Still, we should remember that those of us who are Americans by birth have ancestors that weren’t, and that many of our families likely received citizenship basically by being born here. This is not new. What is new is the way that they are being protected in this case. President Trump says that he cares about these Dreamers. But he also campaigned on ending the DACA. This puts him in a tough spot. So tough that many feel that he’s essentially following Democrats here, rather than Republicans.

Whatever his motives, the process is very unclear right now, since there is no direction on how to create legislation. This leaves nearly 800k people facing an uncertain people, and many others are affected by what will happen. If the U.S. suddenly loses 800k employees that will be a huge hole to fill. And it’s not as simple as saying that other Americans can then just have those jobs. The U.S. has a skill labored shortage right now, which is leading to a lot of empty jobs with no one to fill them. So it will not likely provide an equal number of jobs for others. More likely it will simply leave a vacuum in our economy.

One additional piece of information about the process is worth noting. When Jeff Sessions, the Attorney General, made this announcement official, he claimed that it was a correction of the misuse of Presidential authority that Obama had used to create DACA in the first place. He even adds this choice quote:

“Societies where the rule of law is treasured are societies that tend to flourish and succeed. Societies where the rule of law is subject to political whims and personal biases tend to become societies afflicted by corruption, poverty, and human suffering.”

He is correct, of course. However, as the article where I got this quote notes, this is the same person who has fought for a Presidential right to ban Muslims categorically from entering the country. Does this mean that the President has no say on whether people are allowed to remain in the country but has complete power to bar people from entering? That seems like a line that is hard to match with rule of law, which is about following Constitutional authority properly and not making up new rules on the spot. Trump has made up new rules all over the place, and removed existing precedents repeatedly. Personally, I would love to get back to proper separation of powers in the U.S. It’s a critical part of our political system. But having the President force Congress into an action that it doesn’t want to do seems like a pretty big misuse of authority.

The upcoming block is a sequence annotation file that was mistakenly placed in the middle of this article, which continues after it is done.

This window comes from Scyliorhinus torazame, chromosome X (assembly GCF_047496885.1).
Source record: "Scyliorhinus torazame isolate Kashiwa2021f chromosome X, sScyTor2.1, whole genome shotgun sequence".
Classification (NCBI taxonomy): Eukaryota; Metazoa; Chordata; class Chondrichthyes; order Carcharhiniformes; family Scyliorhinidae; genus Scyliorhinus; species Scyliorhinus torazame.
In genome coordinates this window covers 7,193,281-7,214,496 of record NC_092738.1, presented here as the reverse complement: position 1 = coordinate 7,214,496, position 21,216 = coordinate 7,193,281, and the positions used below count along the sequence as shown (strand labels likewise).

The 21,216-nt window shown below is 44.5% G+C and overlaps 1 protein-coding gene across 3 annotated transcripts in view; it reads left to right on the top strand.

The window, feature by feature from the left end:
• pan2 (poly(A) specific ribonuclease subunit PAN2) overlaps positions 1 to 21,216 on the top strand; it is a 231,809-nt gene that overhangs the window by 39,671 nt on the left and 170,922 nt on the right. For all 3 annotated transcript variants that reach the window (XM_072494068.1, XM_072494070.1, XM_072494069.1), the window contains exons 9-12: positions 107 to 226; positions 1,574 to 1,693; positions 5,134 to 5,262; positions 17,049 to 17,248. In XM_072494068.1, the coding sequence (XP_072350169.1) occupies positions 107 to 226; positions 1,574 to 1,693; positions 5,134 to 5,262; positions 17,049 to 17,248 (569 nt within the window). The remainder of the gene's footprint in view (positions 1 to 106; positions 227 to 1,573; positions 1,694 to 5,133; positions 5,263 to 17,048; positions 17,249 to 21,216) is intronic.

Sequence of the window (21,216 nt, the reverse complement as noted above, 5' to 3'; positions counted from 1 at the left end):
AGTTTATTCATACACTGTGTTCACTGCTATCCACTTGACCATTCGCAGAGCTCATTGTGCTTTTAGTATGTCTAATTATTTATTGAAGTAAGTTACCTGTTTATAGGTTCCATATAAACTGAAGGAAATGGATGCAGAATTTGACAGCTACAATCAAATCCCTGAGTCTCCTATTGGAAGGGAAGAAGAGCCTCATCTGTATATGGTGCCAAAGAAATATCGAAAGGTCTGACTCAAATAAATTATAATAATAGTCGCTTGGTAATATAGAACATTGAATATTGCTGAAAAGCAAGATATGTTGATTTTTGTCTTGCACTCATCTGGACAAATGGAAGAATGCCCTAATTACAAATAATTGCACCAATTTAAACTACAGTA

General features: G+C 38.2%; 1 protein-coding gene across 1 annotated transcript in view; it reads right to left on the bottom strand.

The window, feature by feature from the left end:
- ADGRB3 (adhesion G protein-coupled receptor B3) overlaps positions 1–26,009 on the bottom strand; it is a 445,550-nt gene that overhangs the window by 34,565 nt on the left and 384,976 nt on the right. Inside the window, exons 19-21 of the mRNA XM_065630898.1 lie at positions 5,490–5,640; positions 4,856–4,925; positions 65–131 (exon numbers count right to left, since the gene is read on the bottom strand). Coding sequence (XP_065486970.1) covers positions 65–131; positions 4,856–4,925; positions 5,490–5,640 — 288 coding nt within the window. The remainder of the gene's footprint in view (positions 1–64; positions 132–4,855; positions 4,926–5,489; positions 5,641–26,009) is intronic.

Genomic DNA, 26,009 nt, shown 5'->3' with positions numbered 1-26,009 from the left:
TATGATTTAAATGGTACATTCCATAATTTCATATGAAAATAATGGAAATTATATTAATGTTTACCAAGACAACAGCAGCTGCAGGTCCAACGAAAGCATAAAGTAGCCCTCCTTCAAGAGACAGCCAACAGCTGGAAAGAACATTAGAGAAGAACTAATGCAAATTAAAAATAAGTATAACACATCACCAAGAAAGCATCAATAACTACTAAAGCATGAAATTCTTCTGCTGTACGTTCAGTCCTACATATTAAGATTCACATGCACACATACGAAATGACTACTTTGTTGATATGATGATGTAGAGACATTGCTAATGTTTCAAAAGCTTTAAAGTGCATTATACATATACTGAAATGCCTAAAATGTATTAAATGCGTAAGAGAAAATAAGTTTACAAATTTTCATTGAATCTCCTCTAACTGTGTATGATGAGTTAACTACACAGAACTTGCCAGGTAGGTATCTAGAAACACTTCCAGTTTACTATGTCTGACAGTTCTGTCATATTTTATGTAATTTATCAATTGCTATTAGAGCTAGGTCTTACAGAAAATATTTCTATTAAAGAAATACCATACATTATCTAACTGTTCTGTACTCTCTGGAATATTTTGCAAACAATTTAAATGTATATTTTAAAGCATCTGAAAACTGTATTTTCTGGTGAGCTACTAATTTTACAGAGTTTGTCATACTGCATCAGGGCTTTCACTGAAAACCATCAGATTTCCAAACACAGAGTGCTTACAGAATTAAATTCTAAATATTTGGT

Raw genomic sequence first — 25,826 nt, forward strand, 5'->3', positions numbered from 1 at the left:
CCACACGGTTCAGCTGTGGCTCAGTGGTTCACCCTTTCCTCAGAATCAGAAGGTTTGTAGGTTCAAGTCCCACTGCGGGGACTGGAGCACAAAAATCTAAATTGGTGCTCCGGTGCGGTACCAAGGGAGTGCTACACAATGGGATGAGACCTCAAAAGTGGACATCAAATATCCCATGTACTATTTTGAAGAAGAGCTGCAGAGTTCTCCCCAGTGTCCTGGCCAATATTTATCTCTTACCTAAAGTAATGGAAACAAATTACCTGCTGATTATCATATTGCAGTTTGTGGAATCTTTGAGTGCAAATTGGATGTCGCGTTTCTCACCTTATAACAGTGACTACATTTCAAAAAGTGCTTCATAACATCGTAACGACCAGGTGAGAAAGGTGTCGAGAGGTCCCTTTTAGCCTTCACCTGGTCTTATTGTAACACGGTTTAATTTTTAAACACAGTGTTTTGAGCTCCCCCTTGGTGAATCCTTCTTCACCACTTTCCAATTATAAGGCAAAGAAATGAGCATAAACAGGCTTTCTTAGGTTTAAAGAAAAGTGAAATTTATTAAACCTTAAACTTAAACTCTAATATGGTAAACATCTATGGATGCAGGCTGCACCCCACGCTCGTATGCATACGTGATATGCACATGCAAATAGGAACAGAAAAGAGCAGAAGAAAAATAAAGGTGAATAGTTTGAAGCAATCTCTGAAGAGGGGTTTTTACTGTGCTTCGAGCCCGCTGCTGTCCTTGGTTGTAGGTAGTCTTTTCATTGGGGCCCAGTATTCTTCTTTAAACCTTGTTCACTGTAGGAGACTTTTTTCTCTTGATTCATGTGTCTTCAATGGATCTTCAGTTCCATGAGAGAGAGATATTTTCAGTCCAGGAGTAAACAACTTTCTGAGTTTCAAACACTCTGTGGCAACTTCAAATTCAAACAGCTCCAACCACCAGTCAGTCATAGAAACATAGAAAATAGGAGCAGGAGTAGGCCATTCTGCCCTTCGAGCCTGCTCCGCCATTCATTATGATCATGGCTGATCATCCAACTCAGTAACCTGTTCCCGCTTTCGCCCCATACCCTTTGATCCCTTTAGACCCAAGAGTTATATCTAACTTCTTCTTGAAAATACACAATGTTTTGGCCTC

On the other hand, if we read this as simply correcting a previous mistake (and forget the ways in which Trump has abused his own authority), then we can try to be generous and see this as an attempt to come up with a better way of dealing with young Americans (yes, Americans) who need more than just a system that allows them to stay but without the full rights of other Americans. If that is the goal of this process, I agree with it. What I don’t agree with is the particular path being taken to reach this goal. It carries too much uncertainty and it certainly smells like an attempt to deport a bunch of people who have done nothing wrong.

Of course, some states are already saying that they will offer sanctuary. In my own state of Ohio, Governor Kasich (a Republican, for those keeping score) has announced that the Dreamers can come here and he will not try to force them to leave the country. However, moving states is not easy, which is why I generally favor a federal solution to a state solution where rights are concerned (perhaps I’ll detail this a bit more in a future article). Many of those affected by DACA live in states like California and Texas, with large populations, both far from Ohio. Relocating your family is difficult, and doing so while under scrutiny of law even more so.

This is complicated by the fact that President Obama collected information from those protected under DACA in order to ensure that they would not be deported. Many worry that this same information might now be used to target people instead, which seems like a reasonable concern. However, if President Trump really does want to protect the Dreamers and is simply pushing Congress to make it an actual law, then they should have nothing to fear. I guess we’ll see soon enough.